How to Identify Pukhraj (Yellow Sapphire)
A genuine yellow sapphire should not have scratches or bubbles inside it. Genuine yellow sapphire is very hard and cannot be scratched easily, only diamond can scratch it.
It is well known test to keep yellow sapphire in milk for a day, if it doesn’t change any color then it is surely genuine.
How to Identify Moonga (Red Coral)
Keep the coral in a glass of milk; if color of milk is changed to red, coral is genuine. This happens because genuine coral radiates red color which is absorbed in the milk.
Genuine coral is sensitive to the health. If you are wearing a genuine coral then the stone will fade color before your health problem appears. It gets the original color back when you recover from your health issues.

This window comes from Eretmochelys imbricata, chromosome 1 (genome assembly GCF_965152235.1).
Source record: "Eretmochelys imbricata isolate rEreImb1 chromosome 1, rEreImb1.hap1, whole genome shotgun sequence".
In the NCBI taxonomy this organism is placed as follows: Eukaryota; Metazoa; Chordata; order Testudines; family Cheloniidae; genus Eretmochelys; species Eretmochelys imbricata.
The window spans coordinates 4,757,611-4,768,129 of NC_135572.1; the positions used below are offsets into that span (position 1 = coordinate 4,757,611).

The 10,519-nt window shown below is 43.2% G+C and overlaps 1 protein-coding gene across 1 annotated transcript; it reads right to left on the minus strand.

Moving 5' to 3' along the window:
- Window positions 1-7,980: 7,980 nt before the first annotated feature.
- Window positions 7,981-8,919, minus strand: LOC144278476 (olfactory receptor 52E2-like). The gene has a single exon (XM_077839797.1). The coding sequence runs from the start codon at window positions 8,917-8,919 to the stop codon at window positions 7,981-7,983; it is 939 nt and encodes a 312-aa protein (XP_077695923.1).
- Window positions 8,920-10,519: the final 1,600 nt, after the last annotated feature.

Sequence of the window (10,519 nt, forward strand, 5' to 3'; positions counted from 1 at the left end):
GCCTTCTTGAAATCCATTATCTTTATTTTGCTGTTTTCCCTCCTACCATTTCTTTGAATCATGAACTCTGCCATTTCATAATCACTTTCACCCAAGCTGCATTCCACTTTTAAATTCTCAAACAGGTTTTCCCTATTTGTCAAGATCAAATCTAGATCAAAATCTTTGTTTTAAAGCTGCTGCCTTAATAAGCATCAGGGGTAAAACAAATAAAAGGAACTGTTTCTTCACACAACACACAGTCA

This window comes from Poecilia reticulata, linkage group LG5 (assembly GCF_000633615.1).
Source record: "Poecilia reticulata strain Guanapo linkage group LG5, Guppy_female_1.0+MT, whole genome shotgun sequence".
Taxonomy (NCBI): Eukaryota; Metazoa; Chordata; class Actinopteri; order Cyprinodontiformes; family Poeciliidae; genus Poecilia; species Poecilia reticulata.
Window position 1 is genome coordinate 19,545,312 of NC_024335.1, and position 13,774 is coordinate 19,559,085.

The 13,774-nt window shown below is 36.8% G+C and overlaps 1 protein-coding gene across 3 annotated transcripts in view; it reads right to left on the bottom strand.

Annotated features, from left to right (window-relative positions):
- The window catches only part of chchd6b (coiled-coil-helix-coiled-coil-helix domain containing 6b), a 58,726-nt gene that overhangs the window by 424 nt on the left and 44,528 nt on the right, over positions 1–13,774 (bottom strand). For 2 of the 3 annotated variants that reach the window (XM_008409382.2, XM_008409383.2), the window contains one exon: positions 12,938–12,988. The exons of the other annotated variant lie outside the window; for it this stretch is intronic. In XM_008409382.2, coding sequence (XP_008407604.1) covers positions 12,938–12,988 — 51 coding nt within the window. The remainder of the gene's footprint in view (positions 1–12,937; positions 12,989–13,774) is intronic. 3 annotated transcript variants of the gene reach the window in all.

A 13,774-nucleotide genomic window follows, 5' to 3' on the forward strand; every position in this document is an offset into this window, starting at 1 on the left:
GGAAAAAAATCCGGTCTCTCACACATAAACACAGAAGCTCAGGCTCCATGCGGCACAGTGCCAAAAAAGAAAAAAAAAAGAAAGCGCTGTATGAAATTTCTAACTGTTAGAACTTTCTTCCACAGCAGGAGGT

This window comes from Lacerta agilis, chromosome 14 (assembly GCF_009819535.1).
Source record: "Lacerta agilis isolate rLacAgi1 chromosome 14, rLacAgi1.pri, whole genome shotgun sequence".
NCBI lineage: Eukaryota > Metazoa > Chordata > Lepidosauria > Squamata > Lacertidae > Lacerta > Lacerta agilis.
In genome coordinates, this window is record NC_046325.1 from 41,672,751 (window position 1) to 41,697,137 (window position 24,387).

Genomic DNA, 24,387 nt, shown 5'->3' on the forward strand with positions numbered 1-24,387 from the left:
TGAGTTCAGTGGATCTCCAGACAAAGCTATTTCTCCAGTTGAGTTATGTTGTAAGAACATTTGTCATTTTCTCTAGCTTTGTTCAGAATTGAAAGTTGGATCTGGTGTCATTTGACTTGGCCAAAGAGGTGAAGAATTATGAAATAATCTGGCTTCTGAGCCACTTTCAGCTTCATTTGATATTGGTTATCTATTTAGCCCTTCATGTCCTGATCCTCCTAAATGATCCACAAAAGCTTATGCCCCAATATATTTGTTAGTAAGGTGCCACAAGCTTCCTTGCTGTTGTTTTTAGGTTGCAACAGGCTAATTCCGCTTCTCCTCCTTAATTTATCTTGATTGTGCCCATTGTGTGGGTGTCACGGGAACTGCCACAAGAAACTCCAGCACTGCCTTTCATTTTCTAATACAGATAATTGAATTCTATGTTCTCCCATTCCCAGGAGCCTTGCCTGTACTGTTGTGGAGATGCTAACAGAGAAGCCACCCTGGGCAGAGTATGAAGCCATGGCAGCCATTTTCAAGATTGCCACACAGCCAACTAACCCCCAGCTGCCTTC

Rub the stone against the raw turmeric. The genuine coral will not leave red marks on the turmeric.
How to Identify Diamond (Heera)
Put the diamond in front of your mouth and fog it, a real diamond disperses the heat from your breath.
Turn the diamond upside down on a piece of newspaper. If you can read print through the stone probably it isn’t a diamond.
Drop the stone in a glass of water, a real diamond will sink.
Heat up the diamond with a lighter for 30 seconds, and then drop it into the cold water. Real diamond is strong enough that it will not shatter
How to Identify Pearl (Moti)
Real pearl is cold to touch for the first couple of seconds.
Most real pearls are rarely rounded; if it is real, and it is round then it will command an extremely high price.
Real pearls seem to be heavy in weight as compared to fake ones.
How to Identify Emerald (Panna)